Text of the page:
Census releases data on Hispanics in U.S.
May 26, 2011 by OLIVIA WINSLOW / firstname.lastname@example.org
Those of Mexican, Puerto Rican and Cuban origin make up the largest share of Hispanics in the United States -- three-quarters -- according to national 2010 census data released Thursday.
Data released earlier this year showed the Hispanic population constitutes 16.3 percent of the nation's 308.7 million people -- 50.5 million -- growing 43 percent since 2000. Merarys Rios-Vargas, a Census Bureau statistician, said Hispanics include people born in other countries and in the United States.
Locally, Hispanics constitute 15.6 percent of Long Island's 2.83 million people, at more than 441,500 people.
"The overwhelming majority of Hispanics, whether Puerto Rican, Dominican, Mexican, Central American and others, are seeking good schools for their children, safe streets for their families and good jobs for economic prosperity," said Mel Guadalupe, Suffolk County's director of Minority Affairs.
Census Bureau officials yesterday detailed various Hispanic groups, and where they are found across the country.
Residents of Mexican origin were, by far, the largest Hispanic group -- 63 percent of the U.S. Hispanic population, up from 58 percent in 2000: growing from 20.6 million in 2000 to 31.8 million in 2010. They were most numerous in California, Texas, Arizona, Illinois and Colorado.
Locally, residents of Mexican origin are still a small segment of Long Island's Hispanic population. However, their numbers nearly doubled to 26,198 in 2010, up from 13,528 in 2000 -- a 94 percent increase.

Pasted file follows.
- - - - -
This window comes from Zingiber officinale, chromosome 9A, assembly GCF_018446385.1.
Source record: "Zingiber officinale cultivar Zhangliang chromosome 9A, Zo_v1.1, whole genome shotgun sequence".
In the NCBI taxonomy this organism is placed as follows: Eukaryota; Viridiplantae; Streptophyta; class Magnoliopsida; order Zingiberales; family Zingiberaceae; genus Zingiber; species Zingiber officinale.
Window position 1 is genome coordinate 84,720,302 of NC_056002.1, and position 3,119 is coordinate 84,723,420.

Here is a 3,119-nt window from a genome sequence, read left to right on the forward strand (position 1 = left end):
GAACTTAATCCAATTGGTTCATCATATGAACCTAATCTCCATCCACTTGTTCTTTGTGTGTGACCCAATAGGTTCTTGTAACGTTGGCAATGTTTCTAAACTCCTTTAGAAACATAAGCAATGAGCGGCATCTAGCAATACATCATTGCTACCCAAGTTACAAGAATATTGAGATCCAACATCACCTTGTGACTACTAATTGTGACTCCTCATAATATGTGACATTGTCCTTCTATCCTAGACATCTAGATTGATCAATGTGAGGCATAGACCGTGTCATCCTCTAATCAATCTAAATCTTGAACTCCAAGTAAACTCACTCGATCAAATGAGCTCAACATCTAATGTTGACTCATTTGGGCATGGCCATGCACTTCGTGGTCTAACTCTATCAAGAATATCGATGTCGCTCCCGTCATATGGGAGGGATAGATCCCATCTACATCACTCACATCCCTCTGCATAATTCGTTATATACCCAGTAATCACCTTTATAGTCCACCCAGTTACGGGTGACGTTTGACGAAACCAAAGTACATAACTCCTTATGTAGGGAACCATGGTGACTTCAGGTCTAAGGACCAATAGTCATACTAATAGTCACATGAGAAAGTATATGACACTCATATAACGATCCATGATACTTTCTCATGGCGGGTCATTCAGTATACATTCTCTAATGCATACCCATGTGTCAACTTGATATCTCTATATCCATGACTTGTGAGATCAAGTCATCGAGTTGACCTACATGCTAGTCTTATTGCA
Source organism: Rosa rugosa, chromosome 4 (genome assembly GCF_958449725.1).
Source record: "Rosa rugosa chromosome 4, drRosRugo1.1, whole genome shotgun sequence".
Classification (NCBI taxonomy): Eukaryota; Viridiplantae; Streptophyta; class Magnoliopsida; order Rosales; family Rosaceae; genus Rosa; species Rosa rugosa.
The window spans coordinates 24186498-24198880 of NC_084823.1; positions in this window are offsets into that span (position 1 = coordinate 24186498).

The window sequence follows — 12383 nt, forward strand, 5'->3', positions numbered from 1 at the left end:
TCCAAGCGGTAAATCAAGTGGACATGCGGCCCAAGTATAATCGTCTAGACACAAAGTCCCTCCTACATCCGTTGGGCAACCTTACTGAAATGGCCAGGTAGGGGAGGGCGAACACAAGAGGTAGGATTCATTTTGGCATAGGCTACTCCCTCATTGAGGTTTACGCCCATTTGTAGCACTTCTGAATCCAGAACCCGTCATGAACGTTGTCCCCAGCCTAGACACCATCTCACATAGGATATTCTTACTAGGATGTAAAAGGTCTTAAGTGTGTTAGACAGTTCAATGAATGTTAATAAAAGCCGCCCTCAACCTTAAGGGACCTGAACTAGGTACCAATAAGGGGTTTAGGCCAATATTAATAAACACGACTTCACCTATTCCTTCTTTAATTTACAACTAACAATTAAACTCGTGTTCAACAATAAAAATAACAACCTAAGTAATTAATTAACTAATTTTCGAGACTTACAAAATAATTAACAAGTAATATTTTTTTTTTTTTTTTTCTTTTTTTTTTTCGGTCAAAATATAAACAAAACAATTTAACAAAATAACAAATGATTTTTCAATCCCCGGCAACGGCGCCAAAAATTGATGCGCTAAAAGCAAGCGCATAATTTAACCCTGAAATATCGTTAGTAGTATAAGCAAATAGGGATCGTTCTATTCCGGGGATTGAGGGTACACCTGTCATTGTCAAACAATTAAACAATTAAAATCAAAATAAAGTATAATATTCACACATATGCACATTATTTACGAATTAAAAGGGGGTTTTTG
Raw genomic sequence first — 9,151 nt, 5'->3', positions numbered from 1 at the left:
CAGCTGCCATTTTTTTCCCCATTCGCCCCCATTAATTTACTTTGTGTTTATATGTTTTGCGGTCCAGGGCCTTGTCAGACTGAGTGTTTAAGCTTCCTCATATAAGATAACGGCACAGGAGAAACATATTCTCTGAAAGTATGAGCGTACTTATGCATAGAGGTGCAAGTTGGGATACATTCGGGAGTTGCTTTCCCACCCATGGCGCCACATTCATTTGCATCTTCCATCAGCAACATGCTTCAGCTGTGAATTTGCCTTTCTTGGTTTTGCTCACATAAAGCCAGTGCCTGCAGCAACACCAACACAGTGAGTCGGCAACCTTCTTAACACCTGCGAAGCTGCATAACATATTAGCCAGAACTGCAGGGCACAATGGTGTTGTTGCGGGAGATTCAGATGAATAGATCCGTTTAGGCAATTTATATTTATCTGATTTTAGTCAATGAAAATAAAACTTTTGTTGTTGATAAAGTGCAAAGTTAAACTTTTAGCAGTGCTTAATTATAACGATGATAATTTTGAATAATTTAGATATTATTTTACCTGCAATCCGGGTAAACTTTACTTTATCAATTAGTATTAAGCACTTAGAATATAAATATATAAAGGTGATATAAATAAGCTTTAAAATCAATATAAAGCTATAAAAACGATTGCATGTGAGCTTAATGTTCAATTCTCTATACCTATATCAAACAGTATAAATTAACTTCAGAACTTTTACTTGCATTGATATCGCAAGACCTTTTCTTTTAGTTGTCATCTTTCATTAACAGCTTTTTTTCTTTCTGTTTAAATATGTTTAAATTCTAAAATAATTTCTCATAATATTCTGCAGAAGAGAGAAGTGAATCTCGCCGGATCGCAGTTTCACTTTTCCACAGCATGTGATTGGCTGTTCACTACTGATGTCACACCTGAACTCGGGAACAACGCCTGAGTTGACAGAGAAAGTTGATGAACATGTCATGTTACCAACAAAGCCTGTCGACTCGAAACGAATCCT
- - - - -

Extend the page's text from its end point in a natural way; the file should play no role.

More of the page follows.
Data from the 2010 Census for other Hispanic groups, such as Dominicans and Salvadorans, will be released in the summer.
Isabel Sepulveda-de Scanlon, publisher of Voz Latina, a bilingual newspaper in the Hamptons, as well as founder and president of a cultural group, Ola of Eastern Long Island, said she expected to see "big numbers" for Colombians, Salvadorans and Guatemalans.
In the East End, where several communities have large Hispanic populations, Sepulveda-de Scanlon said she had seen an explosion of Hispanic businesses, including delis, restaurants, and construction, masonry and painting firms.
Nationally, Puerto Ricans are the second-largest Hispanic group, at 4.6 million, making up 9 percent of the Hispanic population in 2010. They were concentrated in New York, Florida, New Jersey, Pennsylvania and Massachusetts.
On Long Island, where Puerto Ricans have traditionally been the largest Hispanic group -- though 2009 Census estimates suggest Salvadorans may exceed them -- there were 88,514 in 2010, up from 74,796 in 2000, an 18.3 percent increase.
Other highlights of the 2010 Census on the nation's age and gender composition:
The median age of Americans was 37.2 years, up from 35.3 years in 2000. (The median age on Long Island was 40.5; for New York State, 38.)
There were 96.7 males for every 100 females in the United States, up from 96.3 males in 2000.
Males between the ages of 60 and 75 increased more than females of that age group, 35.2 percent and 29.2 percent, respectively, potentially because of a narrowing in mortality gap between males and females.